It has been weeks since I’ve been fed. Whenever I remind Sauron that I am a human being too, he slaps me. My pride is shattered. I thought my life was going to be different outside of Berlin. Instead these wounds won’t seem to heal. My back is broken from all of the heavy lifting the beast makes me do. “The Hunchback of Notre Dame,” that’s what people of the town call me. However, it wasn’t always like this. The year was 1875 when Father died. Mother was ill and I was the only hope the Von Schwartz Family had. “Petrov, get out of here. Live your life,” she said. She was always like that; there was never a selfish bone in her ivory body. She had principles too; “Thou shall never steal” was Katerina Petrova’s motto. But desperate times call for desperate measures. Every once in a while, I would steal and never get caught. Until one day. I stole two pieces of bread for Mother. That was enough to sentence me to life in prison. It’s a cruel world in there. Re-education is the stated purpose. Torture is what they I got. Five years passed, and then I saw him. A tall Aryan with blue eyes. His name was Sauron Morgothson. “I am here to get you out.” he said, “If and only if you agree to serve me for the next ten years.” I did not think twice, though I had one condition; to see my Mother. When we got to her residence, she was on the bed. I kissed her forehead. “I love you son,” she said. “I love you more, mom.” I rested my head on her bosom one last time. I felt her heart give one final beat. She was gone. I knew she had willingly tried to save me, but I blamed myself. I cried. The fire of my heart died. It’s gone forever. And my chance of living a decent life is gone forever too. I knew that where I stood was where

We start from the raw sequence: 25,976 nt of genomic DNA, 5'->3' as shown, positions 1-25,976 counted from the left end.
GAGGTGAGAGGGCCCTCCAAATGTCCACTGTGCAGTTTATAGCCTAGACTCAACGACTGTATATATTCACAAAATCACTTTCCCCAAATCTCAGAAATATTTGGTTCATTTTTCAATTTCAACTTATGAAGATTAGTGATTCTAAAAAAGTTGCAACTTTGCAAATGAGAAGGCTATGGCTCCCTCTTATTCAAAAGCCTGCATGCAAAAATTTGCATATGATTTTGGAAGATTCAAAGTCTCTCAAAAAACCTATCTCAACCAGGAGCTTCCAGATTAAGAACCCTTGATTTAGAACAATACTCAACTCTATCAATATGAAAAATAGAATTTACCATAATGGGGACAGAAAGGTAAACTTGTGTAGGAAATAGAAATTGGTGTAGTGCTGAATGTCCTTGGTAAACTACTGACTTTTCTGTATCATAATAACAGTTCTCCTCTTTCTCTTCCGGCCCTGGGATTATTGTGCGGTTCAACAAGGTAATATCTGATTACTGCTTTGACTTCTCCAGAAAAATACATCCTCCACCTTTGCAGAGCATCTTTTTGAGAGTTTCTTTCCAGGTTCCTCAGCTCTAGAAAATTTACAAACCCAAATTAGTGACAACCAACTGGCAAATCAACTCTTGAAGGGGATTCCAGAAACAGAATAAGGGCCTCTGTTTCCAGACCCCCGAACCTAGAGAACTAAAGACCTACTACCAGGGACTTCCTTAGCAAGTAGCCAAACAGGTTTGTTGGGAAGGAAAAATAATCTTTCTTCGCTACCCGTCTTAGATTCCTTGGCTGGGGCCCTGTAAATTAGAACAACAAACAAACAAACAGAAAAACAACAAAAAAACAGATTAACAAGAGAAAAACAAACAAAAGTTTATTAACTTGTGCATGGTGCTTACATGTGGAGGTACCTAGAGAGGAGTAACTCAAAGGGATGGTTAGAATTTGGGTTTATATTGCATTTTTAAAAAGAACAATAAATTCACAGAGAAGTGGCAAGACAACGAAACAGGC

I was going to spend the night. This pain is just too real. I was a slave. I knew what that meant. Eventually I started to ask him about the details of serving him. “About the ten years. I lied.” And so it began. Mistreatment after mistreatment, whip cracking after whip cracking. Ten years have passed. I am a twenty-five year old still living in his house here in Berlin. I am stronger. I was making a break for it. But first I had to eat something! I knew he kept a turkey in the refrigerator all for himself. I ate it, but heard something. “You self-begotten bastard. Didn’t your parents every teach you to follow orders?” It was him. It became a wild goose chase. I went to the living room and hid underneath the couch. I saw a knife and a bottle. “Come out, come out wherever you are.” He saw me and tried to strangle me with a cable cord. There was a tunnel but first I had to fight back. He trips over the guns he always leaves around in the living room. Before he got up, I wounded him with the knife. He threw the bottle at me. I dodged it and it broke. Before I slit his throat with a piece of it, he yelled out “No! Have mercy!” That was all. “There’s just too much that time cannot erase,” I say to him. “I am no self-begotten bastard. The name is Petrov of Karl Von Schwartz and Katerina Petrova.” It is done. Freedom by any means necessary. The action justifies the means. Sorry, mother, but desperate times call for desperate measures. In that case, we don’t need principles. The world is a much better place now. His wealth can be distributed to the poor, except for his One Ring. That’s mine. As for my faith? There’s still salvation for me. I am still so far from the forever. I have miles to go before I sleep.